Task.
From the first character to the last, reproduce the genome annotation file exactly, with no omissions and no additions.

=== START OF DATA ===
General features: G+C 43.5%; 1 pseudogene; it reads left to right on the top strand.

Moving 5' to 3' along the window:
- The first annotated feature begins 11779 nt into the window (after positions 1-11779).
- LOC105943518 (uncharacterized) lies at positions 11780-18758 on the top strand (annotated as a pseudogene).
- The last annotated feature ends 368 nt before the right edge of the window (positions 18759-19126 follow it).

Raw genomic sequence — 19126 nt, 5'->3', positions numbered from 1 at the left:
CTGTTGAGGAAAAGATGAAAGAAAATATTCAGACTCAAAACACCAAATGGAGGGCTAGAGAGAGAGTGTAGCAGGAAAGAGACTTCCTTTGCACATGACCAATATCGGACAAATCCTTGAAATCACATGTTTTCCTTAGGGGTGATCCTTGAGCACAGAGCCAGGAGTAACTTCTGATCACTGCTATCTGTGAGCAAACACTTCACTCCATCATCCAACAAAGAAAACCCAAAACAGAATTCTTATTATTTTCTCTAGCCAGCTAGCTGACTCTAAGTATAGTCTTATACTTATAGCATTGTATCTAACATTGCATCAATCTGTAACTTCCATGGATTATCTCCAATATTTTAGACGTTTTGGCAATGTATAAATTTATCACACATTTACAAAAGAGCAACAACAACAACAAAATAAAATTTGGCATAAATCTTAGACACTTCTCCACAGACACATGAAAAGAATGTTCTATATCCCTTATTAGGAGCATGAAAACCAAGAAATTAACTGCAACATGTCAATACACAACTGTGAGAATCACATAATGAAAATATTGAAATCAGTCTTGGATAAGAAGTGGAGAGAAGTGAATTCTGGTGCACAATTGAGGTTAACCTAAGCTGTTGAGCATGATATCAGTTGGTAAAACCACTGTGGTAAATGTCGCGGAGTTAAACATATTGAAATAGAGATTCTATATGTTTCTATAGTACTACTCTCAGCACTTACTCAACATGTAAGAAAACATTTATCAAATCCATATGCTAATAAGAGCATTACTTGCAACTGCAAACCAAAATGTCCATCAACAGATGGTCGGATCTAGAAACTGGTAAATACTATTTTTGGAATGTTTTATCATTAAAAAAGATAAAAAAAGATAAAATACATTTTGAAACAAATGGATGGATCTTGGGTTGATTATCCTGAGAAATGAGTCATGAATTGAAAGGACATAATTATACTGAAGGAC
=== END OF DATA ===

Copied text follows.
General features: G+C 43.5%; 1 pseudogene; it reads left to right on the top strand.

Moving 5' to 3' along the window:
- The first annotated feature begins 11779 nt into the window (after positions 1-11779).
- LOC105943518 (uncharacterized) lies at positions 11780-18758 on the top strand (annotated as a pseudogene).
- The last annotated feature ends 368 nt before the right edge of the window (positions 18759-19126 follow it).

Raw genomic sequence — 19126 nt, 5'->3', positions numbered from 1 at the left:
CTGTTGAGGAAAAGATGAAAGAAAATATTCAGACTCAAAACACCAAATGGAGGGCTAGAGAGAGAGTGTAGCAGGAAAGAGACTTCCTTTGCACATGACCAATATCGGACAAATCCTTGAAATCACATGTTTTCCTTAGGGGTGATCCTTGAGCACAGAGCCAGGAGTAACTTCTGATCACTGCTATCTGTGAGCAAACACTTCACTCCATCATCCAACAAAGAAAACCCAAAACAGAATTCTTATTATTTTCTCTAGCCAGCTAGCTGACTCTAAGTATAGTCTTATACTTATAGCATTGTATCTAACATTGCATCAATCTGTAACTTCCATGGATTATCTCCAATATTTTAGACGTTTTGGCAATGTATAAATTTATCACACATTTACAAAAGAGCAACAACAACAACAAAATAAAATTTGGCATAAATCTTAGACACTTCTCCACAGACACATGAAAAGAATGTTCTATATCCCTTATTAGGAGCATGAAAACCAAGAAATTAACTGCAACATGTCAATACACAACTGTGAGAATCACATAATGAAAATATTGAAATCAGTCTTGGATAAGAAGTGGAGAGAAGTGAATTCTGGTGCACAATTGAGGTTAACCTAAGCTGTTGAGCATGATATCAGTTGGTAAAACCACTGTGGTAAATGTCGCGGAGTTAAACATATTGAAATAGAGATTCTATATGTTTCTATAGTACTACTCTCAGCACTTACTCAACATGTAAGAAAACATTTATCAAATCCATATGCTAATAAGAGCATTACTTGCAACTGCAAACCAAAATGTCCATCAACAGATGGTCGGATCTAGAAACTGGTAAATACTATTTTTGGAATGTTTTATCATTAAAAAAGATAAAAAAAGATAAAATACATTTTGAAACAAATGGATGGATCTTGGGTTGATTATCCTGAGAAATGAGTCATGAATTGAAAGGACATAATTATACTGAAGGAC